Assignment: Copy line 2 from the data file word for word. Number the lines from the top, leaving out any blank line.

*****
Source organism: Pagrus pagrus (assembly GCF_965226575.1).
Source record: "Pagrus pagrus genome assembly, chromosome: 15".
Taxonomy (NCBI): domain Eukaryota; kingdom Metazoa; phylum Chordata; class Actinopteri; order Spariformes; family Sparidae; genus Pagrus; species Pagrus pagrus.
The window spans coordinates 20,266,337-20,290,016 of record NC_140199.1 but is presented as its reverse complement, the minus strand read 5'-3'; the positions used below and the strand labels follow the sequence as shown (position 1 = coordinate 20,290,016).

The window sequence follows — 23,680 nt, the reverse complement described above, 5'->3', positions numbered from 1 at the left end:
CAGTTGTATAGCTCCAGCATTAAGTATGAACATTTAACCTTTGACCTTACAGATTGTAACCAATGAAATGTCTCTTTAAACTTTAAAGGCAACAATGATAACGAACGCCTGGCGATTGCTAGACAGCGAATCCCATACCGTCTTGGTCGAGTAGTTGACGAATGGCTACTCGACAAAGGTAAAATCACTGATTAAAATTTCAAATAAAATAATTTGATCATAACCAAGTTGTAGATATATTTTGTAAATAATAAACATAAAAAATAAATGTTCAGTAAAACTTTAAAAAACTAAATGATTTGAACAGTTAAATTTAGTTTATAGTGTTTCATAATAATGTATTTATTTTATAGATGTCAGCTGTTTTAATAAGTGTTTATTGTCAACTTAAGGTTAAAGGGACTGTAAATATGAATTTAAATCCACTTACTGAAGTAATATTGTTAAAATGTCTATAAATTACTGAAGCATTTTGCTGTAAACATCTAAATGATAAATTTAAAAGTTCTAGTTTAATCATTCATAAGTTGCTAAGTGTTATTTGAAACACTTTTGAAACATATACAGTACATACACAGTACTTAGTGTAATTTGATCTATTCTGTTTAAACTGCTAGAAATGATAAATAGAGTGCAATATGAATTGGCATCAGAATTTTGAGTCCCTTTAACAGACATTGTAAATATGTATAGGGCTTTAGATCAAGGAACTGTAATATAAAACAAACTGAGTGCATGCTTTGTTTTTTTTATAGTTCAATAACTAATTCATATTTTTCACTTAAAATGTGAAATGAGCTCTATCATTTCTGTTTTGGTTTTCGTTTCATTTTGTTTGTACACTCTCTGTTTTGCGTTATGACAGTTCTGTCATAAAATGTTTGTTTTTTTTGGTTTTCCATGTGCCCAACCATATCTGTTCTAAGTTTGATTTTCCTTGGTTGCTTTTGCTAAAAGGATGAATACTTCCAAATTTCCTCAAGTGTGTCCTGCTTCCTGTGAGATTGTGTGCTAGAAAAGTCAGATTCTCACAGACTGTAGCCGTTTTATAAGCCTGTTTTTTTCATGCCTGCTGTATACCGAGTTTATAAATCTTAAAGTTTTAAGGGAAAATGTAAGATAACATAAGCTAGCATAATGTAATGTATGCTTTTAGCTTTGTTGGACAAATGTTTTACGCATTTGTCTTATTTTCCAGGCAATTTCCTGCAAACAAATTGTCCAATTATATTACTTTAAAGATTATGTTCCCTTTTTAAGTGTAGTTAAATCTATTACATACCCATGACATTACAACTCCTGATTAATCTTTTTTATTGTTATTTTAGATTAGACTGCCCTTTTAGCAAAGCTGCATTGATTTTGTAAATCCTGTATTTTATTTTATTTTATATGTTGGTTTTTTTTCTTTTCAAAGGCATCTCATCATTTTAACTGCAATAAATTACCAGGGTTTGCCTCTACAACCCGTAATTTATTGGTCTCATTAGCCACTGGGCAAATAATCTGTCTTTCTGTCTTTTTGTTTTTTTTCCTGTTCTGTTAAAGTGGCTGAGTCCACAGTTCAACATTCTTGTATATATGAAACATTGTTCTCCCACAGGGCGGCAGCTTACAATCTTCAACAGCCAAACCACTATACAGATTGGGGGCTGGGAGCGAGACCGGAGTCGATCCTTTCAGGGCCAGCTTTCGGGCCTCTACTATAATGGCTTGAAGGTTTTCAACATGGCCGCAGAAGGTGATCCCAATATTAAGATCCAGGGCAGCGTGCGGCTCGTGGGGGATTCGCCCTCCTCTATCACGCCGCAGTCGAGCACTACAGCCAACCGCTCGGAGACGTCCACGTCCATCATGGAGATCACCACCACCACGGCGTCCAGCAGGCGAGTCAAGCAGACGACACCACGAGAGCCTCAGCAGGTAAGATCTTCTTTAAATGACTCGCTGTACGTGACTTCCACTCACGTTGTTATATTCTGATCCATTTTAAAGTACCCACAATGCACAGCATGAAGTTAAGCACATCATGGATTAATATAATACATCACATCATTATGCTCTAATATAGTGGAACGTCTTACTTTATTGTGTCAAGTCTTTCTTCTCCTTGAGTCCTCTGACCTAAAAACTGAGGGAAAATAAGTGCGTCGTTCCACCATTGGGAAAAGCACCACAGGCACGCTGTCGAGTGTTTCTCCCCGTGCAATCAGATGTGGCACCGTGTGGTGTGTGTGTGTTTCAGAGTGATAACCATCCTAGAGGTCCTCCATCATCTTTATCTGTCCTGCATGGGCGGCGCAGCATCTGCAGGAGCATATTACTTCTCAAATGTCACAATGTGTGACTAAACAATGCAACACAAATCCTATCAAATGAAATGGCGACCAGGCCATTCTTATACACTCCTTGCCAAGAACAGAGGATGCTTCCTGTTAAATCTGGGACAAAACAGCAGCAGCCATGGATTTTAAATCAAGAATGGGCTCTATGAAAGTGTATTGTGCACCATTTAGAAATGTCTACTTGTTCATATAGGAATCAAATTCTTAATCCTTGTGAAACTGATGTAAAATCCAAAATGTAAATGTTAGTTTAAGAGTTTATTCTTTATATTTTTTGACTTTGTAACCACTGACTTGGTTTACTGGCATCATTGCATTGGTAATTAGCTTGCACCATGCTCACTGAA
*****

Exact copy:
Source record: "Pagrus pagrus genome assembly, chromosome: 15".